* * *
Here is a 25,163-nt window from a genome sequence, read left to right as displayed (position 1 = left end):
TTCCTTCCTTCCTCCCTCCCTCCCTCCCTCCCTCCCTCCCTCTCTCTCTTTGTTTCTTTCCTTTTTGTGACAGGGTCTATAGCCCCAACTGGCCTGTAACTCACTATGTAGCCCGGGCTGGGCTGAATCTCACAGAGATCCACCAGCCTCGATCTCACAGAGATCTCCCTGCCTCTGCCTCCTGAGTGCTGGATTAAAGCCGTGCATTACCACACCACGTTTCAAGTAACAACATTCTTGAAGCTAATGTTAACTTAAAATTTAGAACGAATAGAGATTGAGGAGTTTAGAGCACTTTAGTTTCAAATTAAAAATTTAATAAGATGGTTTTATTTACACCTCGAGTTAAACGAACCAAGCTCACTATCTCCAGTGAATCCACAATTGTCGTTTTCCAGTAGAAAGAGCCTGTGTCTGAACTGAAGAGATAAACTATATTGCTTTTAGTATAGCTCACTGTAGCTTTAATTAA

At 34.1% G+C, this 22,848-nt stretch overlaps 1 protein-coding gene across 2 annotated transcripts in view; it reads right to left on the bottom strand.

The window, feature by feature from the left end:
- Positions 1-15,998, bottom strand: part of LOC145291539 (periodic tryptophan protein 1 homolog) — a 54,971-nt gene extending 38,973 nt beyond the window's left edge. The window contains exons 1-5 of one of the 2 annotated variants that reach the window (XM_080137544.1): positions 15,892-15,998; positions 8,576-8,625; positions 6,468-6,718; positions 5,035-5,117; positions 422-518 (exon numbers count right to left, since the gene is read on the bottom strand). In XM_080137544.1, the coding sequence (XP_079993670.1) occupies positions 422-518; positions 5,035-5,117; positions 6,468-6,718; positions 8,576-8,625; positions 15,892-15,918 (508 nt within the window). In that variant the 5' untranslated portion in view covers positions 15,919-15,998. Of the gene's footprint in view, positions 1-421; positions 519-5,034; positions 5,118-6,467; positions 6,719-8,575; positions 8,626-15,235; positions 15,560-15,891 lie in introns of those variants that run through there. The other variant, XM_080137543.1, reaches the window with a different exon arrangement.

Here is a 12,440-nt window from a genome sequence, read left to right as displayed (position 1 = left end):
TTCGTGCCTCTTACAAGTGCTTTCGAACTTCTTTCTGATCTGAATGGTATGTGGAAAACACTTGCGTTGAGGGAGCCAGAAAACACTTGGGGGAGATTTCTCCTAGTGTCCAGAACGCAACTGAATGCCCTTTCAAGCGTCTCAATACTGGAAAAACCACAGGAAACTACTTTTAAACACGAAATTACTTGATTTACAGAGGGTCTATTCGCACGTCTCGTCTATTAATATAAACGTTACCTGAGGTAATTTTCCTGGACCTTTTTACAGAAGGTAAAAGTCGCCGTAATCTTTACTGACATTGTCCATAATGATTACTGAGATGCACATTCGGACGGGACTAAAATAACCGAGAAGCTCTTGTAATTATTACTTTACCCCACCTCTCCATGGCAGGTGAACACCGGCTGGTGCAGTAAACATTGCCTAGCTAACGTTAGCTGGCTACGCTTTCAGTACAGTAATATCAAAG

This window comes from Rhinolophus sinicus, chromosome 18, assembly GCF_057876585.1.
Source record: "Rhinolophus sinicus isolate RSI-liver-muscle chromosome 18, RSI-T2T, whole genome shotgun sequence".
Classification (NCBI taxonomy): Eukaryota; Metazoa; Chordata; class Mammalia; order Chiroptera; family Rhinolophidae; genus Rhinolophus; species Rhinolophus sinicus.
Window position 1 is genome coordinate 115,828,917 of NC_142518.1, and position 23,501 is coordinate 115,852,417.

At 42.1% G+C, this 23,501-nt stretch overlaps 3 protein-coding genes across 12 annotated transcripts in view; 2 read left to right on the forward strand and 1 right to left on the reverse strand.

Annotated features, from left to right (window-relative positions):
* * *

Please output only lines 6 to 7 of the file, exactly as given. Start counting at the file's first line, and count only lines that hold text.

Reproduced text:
Here is a 12,440-nt window from a genome sequence, read left to right as displayed (position 1 = left end):
TTCGTGCCTCTTACAAGTGCTTTCGAACTTCTTTCTGATCTGAATGGTATGTGGAAAACACTTGCGTTGAGGGAGCCAGAAAACACTTGGGGGAGATTTCTCCTAGTGTCCAGAACGCAACTGAATGCCCTTTCAAGCGTCTCAATACTGGAAAAACCACAGGAAACTACTTTTAAACACGAAATTACTTGATTTACAGAGGGTCTATTCGCACGTCTCGTCTATTAATATAAACGTTACCTGAGGTAATTTTCCTGGACCTTTTTACAGAAGGTAAAAGTCGCCGTAATCTTTACTGACATTGTCCATAATGATTACTGAGATGCACATTCGGACGGGACTAAAATAACCGAGAAGCTCTTGTAATTATTACTTTACCCCACCTCTCCATGGCAGGTGAACACCGGCTGGTGCAGTAAACATTGCCTAGCTAACGTTAGCTGGCTACGCTTTCAGTACAGTAATATCAAAG